As well as charting several episodes in Meng’s personal life, Chow and Zhu’s documentary moves through the turbulent Covid-19 months of lockdowns and Zoom calls, and works its way to the widely debated, and later revised, statement by Meng regarding the racism of the nation’s police. In my recent conversation with Chow, one of the documentary’s directors, he suggested Meng might be a little naive to the political gamesmanship at play — and the ways in which his words might be used against him. I’m not so convinced that’s the case; I think Meng is so often deliberate in choosing what is principled even when it seems impolitic. And many continue to hold him in high regard because of this candour, which is a far cry from the usual mealymouthed rhetoric doled out by most public figures. As Meng’s other director Julie Zhu says: “It is rare to find older tauiwi/non-Māori who are vocal about being tangata Tiriti, who champion the rights of tangata whenua.”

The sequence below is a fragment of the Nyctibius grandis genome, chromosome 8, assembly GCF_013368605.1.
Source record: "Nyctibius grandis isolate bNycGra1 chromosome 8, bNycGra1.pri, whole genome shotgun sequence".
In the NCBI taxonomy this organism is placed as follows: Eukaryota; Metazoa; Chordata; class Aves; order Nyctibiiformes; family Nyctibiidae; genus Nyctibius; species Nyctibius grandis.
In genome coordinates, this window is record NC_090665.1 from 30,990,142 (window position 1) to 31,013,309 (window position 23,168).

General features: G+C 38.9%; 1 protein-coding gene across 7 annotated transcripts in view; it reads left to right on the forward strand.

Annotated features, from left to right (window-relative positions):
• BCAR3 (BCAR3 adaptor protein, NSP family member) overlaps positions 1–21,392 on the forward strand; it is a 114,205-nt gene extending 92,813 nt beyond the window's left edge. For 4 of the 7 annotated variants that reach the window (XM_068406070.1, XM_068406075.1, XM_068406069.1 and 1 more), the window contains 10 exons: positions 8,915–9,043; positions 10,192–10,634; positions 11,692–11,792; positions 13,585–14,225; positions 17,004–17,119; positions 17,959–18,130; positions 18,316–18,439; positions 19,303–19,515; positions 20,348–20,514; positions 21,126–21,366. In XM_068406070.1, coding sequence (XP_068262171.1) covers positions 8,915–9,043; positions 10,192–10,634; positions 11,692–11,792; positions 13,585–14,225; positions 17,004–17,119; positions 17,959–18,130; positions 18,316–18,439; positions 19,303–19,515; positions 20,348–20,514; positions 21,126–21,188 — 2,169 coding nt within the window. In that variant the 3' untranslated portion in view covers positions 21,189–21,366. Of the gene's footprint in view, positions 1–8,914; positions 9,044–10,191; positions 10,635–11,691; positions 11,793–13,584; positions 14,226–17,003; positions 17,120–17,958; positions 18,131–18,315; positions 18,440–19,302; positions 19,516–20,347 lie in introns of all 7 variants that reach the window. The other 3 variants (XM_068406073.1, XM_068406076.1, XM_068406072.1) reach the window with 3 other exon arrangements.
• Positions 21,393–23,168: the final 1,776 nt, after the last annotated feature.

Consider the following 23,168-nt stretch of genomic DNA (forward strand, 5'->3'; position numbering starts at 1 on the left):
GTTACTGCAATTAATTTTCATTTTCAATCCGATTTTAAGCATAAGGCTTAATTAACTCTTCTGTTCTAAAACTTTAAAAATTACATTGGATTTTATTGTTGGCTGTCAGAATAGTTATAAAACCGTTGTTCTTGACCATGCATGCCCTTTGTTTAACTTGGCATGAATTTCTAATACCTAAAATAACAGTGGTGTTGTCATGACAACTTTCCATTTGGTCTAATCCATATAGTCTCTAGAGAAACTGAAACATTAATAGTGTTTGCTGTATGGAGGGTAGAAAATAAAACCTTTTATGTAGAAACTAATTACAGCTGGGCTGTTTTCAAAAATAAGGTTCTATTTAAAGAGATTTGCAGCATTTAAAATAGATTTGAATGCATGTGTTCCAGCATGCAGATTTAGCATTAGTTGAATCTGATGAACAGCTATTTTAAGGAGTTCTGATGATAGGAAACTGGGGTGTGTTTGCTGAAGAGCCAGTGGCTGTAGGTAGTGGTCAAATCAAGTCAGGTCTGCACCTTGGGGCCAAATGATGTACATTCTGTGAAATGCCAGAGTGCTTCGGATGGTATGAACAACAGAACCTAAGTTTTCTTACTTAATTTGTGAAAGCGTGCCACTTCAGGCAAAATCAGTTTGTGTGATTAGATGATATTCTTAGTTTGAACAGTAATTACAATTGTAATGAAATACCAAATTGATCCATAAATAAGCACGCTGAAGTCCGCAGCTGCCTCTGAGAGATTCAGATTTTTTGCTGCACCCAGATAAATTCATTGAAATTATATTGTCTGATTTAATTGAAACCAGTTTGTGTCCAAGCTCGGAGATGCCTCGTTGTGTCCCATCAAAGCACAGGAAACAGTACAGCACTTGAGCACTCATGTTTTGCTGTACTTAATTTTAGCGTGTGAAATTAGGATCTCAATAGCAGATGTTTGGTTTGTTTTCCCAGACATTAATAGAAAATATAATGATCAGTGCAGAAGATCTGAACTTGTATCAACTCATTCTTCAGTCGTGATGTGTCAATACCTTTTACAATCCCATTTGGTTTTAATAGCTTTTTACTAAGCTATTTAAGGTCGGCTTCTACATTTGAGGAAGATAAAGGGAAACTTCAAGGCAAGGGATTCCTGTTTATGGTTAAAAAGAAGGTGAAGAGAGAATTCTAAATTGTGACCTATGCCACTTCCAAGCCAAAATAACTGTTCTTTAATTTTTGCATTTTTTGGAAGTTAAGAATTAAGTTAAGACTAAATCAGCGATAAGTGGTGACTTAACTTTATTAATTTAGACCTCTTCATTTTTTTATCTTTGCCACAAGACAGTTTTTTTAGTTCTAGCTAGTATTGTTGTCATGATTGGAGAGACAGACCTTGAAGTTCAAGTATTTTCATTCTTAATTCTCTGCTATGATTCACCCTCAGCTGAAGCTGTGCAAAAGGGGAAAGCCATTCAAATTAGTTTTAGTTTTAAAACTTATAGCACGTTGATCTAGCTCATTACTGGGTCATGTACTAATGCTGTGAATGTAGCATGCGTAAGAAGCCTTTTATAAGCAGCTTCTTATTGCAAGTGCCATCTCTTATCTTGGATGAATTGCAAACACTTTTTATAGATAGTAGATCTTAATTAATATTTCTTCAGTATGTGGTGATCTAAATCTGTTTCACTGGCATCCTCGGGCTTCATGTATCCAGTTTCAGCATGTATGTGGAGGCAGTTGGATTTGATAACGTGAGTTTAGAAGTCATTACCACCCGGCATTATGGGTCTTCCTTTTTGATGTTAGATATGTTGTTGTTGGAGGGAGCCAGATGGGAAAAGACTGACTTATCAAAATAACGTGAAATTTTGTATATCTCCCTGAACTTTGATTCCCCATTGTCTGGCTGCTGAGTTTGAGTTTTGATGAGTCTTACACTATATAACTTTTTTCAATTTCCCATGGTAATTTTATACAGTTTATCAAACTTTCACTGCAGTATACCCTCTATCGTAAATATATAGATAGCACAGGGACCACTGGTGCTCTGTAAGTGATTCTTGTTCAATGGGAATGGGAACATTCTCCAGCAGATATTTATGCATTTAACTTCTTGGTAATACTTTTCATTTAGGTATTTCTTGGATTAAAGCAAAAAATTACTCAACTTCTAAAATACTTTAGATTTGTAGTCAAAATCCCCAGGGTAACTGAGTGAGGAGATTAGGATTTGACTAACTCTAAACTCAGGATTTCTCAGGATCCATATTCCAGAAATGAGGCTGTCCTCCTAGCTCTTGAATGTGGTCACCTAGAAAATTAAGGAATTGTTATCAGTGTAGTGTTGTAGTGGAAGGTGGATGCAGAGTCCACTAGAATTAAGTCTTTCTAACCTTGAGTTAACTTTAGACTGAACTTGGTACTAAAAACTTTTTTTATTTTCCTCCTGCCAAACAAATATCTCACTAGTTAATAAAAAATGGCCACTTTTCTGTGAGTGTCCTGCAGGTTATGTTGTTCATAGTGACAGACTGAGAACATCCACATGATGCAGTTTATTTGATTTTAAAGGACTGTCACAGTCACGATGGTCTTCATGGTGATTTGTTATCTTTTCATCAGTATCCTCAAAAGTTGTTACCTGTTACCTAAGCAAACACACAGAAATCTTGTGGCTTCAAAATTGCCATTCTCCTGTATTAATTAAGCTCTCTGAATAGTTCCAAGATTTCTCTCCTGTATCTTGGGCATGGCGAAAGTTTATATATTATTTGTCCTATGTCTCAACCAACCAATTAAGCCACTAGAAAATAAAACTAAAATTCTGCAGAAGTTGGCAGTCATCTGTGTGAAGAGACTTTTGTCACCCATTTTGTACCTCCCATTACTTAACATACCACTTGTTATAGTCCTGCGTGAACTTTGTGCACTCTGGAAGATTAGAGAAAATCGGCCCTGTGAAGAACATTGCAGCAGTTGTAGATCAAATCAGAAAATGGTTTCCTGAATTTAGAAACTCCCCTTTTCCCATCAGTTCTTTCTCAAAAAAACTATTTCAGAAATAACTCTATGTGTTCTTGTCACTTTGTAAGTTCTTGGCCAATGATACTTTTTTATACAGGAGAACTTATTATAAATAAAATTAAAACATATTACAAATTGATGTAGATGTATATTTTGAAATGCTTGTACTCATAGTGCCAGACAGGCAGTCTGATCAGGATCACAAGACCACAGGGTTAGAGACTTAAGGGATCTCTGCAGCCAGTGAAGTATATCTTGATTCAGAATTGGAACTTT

But it can also be too easy a reflex to make an exception of figures like Meng, characters so idiosyncratic they let the rest of us off the hook. True, he is committed and tireless in a way that many would find difficult to live up to; he is forever active, moving from one event to the other, from moments of solemnity to lighter occasions with grace and ease. But the best documentaries on a single figure remind us how ‘the one’ is always the product of ‘the many’: the singular leader-figure has a team behind him, the support of family, and most importantly people around him to advise and guide his actions. The singular leader-figure is formed in the crucible of a history too, as we’re reminded. (Especially memorable are Meng’s recollections of a childhood spent in his father’s shop observing the many cultures around him, and his earlier years in a kapa haka group.)